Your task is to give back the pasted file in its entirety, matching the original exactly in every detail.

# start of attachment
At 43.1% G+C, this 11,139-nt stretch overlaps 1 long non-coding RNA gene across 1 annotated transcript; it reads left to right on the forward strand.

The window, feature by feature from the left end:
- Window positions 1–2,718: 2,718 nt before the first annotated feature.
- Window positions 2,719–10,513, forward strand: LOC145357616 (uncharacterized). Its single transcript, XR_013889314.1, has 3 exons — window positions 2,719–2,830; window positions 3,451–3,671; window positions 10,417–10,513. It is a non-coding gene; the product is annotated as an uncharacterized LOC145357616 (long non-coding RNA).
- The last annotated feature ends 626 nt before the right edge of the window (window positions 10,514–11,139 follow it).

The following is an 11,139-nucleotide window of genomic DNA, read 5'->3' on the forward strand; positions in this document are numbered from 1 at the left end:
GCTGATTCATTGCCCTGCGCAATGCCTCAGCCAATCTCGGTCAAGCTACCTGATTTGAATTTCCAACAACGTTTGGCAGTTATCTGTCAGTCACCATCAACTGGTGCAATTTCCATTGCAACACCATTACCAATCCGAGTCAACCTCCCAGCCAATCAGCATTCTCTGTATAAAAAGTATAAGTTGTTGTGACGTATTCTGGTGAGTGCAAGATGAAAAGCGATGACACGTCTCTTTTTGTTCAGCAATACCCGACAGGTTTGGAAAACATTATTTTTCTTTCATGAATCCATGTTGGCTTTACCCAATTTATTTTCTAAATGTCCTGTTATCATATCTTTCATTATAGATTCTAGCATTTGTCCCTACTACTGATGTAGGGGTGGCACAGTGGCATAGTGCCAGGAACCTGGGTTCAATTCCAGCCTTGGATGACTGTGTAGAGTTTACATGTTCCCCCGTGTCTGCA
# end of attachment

At 43.1% G+C, this 11,139-nt stretch overlaps 1 long non-coding RNA gene across 1 annotated transcript; it reads left to right on the forward strand.

The window, feature by feature from the left end:
- Window positions 1–2,718: 2,718 nt before the first annotated feature.
- Window positions 2,719–10,513, forward strand: LOC145357616 (uncharacterized). Its single transcript, XR_013889314.1, has 3 exons — window positions 2,719–2,830; window positions 3,451–3,671; window positions 10,417–10,513. It is a non-coding gene; the product is annotated as an uncharacterized LOC145357616 (long non-coding RNA).
- The last annotated feature ends 626 nt before the right edge of the window (window positions 10,514–11,139 follow it).

The following is an 11,139-nucleotide window of genomic DNA, read 5'->3' on the forward strand; positions in this document are numbered from 1 at the left end:
GCTGATTCATTGCCCTGCGCAATGCCTCAGCCAATCTCGGTCAAGCTACCTGATTTGAATTTCCAACAACGTTTGGCAGTTATCTGTCAGTCACCATCAACTGGTGCAATTTCCATTGCAACACCATTACCAATCCGAGTCAACCTCCCAGCCAATCAGCATTCTCTGTATAAAAAGTATAAGTTGTTGTGACGTATTCTGGTGAGTGCAAGATGAAAAGCGATGACACGTCTCTTTTTGTTCAGCAATACCCGACAGGTTTGGAAAACATTATTTTTCTTTCATGAATCCATGTTGGCTTTACCCAATTTATTTTCTAAATGTCCTGTTATCATATCTTTCATTATAGATTCTAGCATTTGTCCCTACTACTGATGTAGGGGTGGCACAGTGGCATAGTGCCAGGAACCTGGGTTCAATTCCAGCCTTGGATGACTGTGTAGAGTTTACATGTTCCCCCGTGTCTGCA